Penalty payments for excess emissions

    If the average CO[SUB]2[/SUB] emissions of a manufacturer's fleet exceed its limit value in any year from 2012, the manufacturer has to pay an excess emissions premium for each car registered. This premium amounts to €5 for the first g/km of exceedance, €15 for the second g/km, €25 for the third g/km, and €95 for each subsequent g/km. From 2019, the cost will be €95 from the first gram of exceedance onwards.

    Eco-innovations

    Under the test procedure used for vehicle type approval, certain innovative technologies cannot demonstrate their CO[SUB]2[/SUB]-reducing effects when being type approved. Manufacturers can be granted emission credits equivalent to a maximum emissions saving of 7g/km per year for their fleet if they equip vehicles with innovative technologies, based on independently verified data. These eco-innovation credits will be maintained for the 2021 target.

    Super credits

    The cars Regulation gives manufacturers additional incentives to produce vehicles with extremely low emissions (below 50g/km). Each low-emitting car will be counted as 3.5 vehicles in 2012 and 2013, 2.5 in 2014, 1.5 vehicles in 2015 and then 1 vehicle from 2016 to 2019. Super-credits will also apply in the second stage of emission reductions, from 2020 to 2023. Each low-emitting car will be counted as 2 vehicles in 2020, 1.67 in 2021, 1.33 in 2022 and 1 from 2023. For this second step there will be a cap on the scheme’s contribution to the target of 7.5g/km per manufacturer over the three years. This approach will help manufacturers further reduce the average emissions of their new car fleet.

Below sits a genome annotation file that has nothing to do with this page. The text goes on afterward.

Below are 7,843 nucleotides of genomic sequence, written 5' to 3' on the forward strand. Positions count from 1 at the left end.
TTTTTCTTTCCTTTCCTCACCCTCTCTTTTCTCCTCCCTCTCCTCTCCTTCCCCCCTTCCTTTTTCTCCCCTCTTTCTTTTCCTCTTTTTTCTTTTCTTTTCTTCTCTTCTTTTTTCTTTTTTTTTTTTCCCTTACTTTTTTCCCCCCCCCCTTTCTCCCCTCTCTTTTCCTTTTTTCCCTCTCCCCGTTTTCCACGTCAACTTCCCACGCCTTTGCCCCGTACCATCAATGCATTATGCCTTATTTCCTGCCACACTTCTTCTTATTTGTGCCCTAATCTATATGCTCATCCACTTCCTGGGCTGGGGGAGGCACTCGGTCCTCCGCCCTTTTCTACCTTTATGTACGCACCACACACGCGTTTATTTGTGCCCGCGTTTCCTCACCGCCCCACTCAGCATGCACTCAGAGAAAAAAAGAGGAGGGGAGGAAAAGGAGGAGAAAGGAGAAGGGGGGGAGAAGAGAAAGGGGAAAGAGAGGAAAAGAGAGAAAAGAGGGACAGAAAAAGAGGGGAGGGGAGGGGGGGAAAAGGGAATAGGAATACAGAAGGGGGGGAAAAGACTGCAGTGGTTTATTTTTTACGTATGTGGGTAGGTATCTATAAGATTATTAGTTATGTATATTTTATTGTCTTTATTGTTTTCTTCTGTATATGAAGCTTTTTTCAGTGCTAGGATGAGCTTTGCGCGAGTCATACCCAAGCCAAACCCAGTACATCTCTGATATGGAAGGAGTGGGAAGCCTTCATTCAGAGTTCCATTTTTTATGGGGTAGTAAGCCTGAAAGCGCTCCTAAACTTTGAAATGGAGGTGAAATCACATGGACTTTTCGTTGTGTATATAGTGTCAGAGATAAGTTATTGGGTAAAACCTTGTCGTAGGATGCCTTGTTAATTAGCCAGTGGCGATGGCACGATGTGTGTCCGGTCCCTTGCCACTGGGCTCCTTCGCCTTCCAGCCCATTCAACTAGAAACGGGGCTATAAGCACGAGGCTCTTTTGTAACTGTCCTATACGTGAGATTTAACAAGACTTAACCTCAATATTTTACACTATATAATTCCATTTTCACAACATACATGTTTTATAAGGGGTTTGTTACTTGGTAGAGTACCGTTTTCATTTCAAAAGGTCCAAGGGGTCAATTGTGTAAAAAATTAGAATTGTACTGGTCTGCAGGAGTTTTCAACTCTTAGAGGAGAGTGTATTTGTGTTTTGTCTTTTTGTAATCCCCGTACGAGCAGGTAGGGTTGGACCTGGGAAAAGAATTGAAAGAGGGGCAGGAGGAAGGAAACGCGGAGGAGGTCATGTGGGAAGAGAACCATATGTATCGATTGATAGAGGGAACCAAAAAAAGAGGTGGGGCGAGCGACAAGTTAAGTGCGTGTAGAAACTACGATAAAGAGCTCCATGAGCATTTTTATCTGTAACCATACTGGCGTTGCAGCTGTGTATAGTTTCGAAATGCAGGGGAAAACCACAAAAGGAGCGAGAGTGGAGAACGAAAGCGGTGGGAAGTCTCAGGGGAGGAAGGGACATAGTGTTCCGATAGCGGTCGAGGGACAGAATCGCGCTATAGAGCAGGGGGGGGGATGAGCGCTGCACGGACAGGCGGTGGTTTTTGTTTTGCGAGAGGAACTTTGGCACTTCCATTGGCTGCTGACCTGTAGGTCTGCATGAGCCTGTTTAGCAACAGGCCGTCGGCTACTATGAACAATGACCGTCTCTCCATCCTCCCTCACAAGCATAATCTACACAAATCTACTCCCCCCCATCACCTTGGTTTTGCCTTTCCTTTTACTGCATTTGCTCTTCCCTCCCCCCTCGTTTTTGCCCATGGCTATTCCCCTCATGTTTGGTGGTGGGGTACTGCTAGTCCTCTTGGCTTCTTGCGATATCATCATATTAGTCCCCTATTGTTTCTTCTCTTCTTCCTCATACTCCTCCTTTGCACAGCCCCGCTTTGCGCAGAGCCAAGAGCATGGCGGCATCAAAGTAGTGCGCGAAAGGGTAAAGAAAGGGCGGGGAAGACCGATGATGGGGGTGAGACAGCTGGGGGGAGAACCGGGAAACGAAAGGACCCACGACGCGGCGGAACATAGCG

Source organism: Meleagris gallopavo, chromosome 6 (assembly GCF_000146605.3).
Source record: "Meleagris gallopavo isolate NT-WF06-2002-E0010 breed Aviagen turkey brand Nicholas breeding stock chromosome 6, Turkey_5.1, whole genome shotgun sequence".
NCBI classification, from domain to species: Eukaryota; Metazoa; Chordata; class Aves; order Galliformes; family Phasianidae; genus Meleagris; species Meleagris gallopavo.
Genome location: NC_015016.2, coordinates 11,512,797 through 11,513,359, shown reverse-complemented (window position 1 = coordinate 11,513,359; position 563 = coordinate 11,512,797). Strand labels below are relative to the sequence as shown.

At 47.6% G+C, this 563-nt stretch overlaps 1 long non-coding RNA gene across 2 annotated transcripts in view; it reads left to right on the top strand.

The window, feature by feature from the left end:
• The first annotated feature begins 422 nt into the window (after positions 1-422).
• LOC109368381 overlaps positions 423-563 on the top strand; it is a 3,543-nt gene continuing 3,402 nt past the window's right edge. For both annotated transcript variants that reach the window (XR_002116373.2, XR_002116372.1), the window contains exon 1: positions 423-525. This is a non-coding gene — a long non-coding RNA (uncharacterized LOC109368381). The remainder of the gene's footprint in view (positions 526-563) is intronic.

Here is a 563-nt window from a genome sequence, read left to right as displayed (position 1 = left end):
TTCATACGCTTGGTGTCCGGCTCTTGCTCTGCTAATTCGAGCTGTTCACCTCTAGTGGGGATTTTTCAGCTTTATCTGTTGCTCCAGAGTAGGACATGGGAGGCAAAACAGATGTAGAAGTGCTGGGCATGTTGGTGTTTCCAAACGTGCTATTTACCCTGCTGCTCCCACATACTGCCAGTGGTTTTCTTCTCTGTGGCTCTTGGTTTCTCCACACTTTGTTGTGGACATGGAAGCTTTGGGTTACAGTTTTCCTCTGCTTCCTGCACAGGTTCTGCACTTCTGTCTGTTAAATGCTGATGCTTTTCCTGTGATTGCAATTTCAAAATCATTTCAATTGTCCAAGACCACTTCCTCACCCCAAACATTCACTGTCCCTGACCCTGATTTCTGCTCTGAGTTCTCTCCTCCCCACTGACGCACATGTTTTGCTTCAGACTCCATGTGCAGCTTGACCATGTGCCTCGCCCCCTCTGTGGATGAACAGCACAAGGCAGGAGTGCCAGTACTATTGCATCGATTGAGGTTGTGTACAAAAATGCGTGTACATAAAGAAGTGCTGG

- - - Updated - - -

    Yes, you get smaller cars and/or less powerful cars and/or less safety equipment. The other options is aluminum,carbon fiber or other low weight materials and that most certainly touches the price slider.

    Consumers don't want those options. They want big powerful cars with lots of safety equipment and lots of power equipment like power/heated/cooled seats with ear drum blowing infotainment systems. That is what NADA Chief Economist is arguing. Most consumers don't want a Prius stripper.

    And outside the green consumer he is right.

    Tesla is breaking the paradigm.
     
  19. renim

    renim Member

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    You're right RobStark and I was wrong. It seemed that EU added a weight based limit value curve in 2012 which approximates CAFE's footprint curve.

    My country has neither, but higher gas prices and state level annual rego fees (that increase with cylinder count) have delivered a marked increase in fuel economy (even if cabin space has stayed fairly constant). Only problem is Ford/ GM and Toyota are closing manufacturing here, and the industry will cease to exist in a few years.
     
  20. richkae

    richkae VIN587

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    According to the manufacturers consumers didn't want seat belts, airbags, or anti-lock brakes. They didn't want crash testing, safety glass, or bumpers.
    I don't think anyone should listen to them about what consumers want.

    I also think you are wrong about consumers. Most people buy the Prius because it saves them money on gas, not because it is green.
    Lots of people who are not green will put fuel economy into the equation when they buy, they need better choices. If gas was properly priced, many many more would factor it, and factor it much higher.